And “practice makes perfect” is NOT a reason.
I remember when I was a kid and I was taking piano lessons. Their were always certain times during the year that I would practice the most. Usually they were right before recital time. I practiced more because I had a reason.
I have found the same is true for pretty much everybody else. If they don’t have a really good reason to practice they just simply won’t do it. Very few people just simply do it out of discipline. Or if they do, it doesn’t last very long before they just get tired of it and quit.
So this issue of having a reason is very important.
I have found that recitals motivate kids to practice more than anything else. But there are other ways to motivate kids to practice during all the other times of the year.
One way that I have found to be very effective is to give goals with a beginning and an COMPLETION date. The benefit of this is that it gives them something tangible and achievable. Once the goal has been completed there should be a reward for the accomplishment. This shows your child that there are extra benefits to learning the instrument.
Another way that is even more effective is recognition. I have yet to meet someone on this planet that does not like to be recognized for their efforts. Kids are even more so needing of this affirmation. Frequent recognition with trophies and certificates (the more the better) go a long way to sustaining self motivation and overall enjoyment of the process.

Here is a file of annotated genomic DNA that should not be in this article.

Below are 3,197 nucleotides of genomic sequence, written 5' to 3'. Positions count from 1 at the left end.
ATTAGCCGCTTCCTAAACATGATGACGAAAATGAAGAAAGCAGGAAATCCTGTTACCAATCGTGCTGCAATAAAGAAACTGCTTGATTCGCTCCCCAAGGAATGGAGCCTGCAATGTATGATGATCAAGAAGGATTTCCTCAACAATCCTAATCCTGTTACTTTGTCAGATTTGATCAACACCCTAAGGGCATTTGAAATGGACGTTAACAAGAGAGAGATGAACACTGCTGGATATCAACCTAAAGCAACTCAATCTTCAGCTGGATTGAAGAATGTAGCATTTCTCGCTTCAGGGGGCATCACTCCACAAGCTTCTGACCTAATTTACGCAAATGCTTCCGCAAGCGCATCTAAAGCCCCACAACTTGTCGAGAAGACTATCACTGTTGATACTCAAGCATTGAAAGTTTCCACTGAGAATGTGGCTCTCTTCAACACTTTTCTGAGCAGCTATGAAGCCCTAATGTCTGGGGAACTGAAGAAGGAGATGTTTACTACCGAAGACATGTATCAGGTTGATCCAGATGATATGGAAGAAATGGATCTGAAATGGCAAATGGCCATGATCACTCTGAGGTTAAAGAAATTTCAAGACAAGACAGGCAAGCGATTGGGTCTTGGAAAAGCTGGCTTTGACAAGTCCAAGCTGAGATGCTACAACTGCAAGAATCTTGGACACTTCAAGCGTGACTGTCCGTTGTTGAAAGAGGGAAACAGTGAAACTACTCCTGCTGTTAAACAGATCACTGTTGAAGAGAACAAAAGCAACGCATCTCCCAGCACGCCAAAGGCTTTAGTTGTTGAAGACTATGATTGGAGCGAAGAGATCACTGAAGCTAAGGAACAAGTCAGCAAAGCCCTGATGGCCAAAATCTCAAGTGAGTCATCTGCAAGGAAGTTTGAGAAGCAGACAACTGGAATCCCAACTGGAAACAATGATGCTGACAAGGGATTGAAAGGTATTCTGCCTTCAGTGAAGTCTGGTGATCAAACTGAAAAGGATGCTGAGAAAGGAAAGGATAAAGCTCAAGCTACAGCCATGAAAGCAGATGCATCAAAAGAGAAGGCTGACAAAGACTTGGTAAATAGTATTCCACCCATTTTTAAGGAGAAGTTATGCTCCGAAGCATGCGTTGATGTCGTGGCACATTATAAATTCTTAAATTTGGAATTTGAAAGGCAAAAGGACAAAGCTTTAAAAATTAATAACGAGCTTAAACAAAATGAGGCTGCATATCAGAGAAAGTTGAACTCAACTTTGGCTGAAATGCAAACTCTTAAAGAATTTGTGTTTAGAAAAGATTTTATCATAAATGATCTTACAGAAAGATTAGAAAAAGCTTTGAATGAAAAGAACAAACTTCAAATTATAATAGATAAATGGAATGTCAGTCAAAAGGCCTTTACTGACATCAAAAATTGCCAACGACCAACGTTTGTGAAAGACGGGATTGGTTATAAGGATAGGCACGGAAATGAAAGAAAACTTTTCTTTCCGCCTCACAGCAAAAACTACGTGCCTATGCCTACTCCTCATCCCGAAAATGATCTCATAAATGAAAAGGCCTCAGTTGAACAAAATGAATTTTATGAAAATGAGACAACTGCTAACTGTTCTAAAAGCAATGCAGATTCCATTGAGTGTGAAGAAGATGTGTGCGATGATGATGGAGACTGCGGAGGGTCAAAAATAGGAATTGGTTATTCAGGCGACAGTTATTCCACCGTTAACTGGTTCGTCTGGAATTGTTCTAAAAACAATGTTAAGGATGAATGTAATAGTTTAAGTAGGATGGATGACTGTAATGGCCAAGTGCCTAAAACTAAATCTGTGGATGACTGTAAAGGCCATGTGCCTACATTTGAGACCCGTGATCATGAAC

As always, the younger the child, the more parental involvement the better. If your child is between 3 and 7 they will probably need some sort of help during the week to practice. There are always exceptions to this of course, but for the most part this is pretty consistently true.
Just like most things in life, the more you put into this process, the more you will get out of it. Learning a new instrument is definitely a discipline that requires self motivation. But sometimes we have to foster the self motivation in our kids a little before they will have it on their own.